Iron ore derivatives market to reach 100 million tons this year

The global market for derivates based on iron ore could expand to reach 100 million metric tons in 2012, said data provider The Steel Index (TSI).

In 2011, 58 million tons of iron ore financial contracts were cleared globally, according to TSI, one of several information providers that offers indexing for iron ore prices. This is more than double the volume seen in 2010, during which 21.1 million tons of iron ore derivatives were cleared.

This year, just short of 7 million tons of iron ore derivatives were cleared in January alone, a level that, on an annualized basis, would see 2012 growth of 40%, said TSI as reported by Fincad.

"We expect 2012 to be the year when we see the cleared volumes of iron ore derivatives exceeding the 100 million metric ton mark," said Tim Hard, director of steel and scrap at TSI. "The unknown is how much further it goes than that," he added.

An iron ore swap is a cash-settled derivative contract that involves buying or selling at a fixed price against a floating price, like an index. Swaps can be used by mining companies, steel producers and other market participants to hedge against volatility in the physical iron-ore spot market.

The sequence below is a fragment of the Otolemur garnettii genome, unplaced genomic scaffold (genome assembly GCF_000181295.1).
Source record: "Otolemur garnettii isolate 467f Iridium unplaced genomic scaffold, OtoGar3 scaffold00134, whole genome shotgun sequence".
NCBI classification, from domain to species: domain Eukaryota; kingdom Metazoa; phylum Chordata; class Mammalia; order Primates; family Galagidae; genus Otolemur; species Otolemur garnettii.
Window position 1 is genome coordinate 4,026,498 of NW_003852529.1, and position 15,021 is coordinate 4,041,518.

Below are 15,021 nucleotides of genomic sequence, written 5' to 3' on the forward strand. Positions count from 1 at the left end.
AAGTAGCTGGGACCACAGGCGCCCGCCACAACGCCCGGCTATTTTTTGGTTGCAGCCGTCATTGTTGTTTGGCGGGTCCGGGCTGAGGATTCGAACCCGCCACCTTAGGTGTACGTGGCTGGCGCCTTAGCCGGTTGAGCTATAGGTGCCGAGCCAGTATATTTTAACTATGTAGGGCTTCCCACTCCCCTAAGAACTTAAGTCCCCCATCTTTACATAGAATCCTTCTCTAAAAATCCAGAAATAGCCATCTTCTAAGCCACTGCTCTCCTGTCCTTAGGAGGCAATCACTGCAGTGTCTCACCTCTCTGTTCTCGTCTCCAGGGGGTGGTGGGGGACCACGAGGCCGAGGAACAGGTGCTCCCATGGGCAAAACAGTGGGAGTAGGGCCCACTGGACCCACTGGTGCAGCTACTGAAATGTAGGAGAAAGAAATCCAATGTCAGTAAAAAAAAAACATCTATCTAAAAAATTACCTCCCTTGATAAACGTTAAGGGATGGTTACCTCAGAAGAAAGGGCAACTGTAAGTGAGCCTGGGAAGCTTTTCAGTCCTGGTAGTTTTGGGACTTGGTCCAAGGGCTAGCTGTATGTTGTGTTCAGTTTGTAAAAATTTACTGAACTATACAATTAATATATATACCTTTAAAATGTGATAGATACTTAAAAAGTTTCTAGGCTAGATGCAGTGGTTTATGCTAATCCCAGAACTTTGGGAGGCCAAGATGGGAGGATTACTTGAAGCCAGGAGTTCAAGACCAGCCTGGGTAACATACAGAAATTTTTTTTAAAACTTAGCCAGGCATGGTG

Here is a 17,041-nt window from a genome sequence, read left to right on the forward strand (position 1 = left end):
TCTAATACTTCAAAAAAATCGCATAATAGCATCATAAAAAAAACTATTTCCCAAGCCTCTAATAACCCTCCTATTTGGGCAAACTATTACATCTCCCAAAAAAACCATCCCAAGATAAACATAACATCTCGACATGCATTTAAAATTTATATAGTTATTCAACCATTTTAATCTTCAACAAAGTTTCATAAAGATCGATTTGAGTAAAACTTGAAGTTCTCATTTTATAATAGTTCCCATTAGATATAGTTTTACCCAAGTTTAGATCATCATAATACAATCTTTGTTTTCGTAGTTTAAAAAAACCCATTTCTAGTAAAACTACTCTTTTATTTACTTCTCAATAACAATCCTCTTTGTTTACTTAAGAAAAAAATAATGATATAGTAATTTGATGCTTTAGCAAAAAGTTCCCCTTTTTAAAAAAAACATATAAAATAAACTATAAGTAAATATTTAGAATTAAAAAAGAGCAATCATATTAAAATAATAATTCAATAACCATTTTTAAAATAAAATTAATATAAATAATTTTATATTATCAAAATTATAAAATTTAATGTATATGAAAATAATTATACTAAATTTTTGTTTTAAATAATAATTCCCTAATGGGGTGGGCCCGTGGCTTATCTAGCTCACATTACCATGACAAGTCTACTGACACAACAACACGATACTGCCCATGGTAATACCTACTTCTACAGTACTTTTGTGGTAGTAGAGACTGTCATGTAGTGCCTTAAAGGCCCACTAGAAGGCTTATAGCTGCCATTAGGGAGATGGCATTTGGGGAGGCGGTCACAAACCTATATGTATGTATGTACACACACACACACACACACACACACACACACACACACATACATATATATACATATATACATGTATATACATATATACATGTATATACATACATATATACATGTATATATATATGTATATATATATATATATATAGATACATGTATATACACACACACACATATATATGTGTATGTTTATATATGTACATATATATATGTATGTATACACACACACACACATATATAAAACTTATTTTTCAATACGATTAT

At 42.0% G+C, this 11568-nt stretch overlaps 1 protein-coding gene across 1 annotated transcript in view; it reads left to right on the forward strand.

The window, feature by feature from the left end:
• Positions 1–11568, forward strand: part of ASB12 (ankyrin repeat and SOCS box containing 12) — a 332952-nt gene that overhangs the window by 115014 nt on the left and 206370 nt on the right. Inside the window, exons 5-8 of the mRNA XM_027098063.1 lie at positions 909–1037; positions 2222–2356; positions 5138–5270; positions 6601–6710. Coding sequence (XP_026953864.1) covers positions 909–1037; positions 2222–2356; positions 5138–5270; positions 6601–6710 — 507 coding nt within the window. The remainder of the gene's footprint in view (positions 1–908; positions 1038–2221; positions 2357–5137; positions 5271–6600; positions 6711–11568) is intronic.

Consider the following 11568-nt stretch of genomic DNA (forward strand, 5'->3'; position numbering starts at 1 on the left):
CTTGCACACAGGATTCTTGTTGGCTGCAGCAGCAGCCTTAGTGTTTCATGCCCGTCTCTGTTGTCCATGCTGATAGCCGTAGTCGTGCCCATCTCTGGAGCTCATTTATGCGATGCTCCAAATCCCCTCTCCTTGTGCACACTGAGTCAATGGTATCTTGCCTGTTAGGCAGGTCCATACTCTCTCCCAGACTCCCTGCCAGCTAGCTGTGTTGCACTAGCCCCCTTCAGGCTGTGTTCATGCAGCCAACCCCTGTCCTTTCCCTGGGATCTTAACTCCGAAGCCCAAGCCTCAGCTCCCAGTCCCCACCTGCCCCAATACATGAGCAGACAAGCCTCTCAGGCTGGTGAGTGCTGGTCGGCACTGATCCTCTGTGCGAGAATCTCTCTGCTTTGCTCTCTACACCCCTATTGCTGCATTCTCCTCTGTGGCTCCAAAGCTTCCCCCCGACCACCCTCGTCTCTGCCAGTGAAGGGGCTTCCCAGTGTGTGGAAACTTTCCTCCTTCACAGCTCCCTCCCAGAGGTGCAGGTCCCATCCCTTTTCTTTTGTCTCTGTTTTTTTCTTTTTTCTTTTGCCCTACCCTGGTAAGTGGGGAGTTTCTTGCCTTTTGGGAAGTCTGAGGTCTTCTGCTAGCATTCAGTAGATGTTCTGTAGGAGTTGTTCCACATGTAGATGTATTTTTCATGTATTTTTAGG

Options, on the other hand, give buyers the right, but not the obligation, to buy or sell commodities at an agreed price during a specific period of time.

While the iron ore swap market was pioneered by Credit Suisse (CS) and Deutsche Bank AG (DB) in 2008, the iron ore options market only really got underway in the second half of 2011.

The latter saw strong growth in 2011, and 6.5 million tons of iron ore options have been cleared to date, said TSI.

"The market is growing very fast" said Jos Evans of Red Ops, a specialist broker of options and swaps. "We've seen more physical clients and a lot more interest coming from all quarters. We're definitely at the beginning of the curve," he added.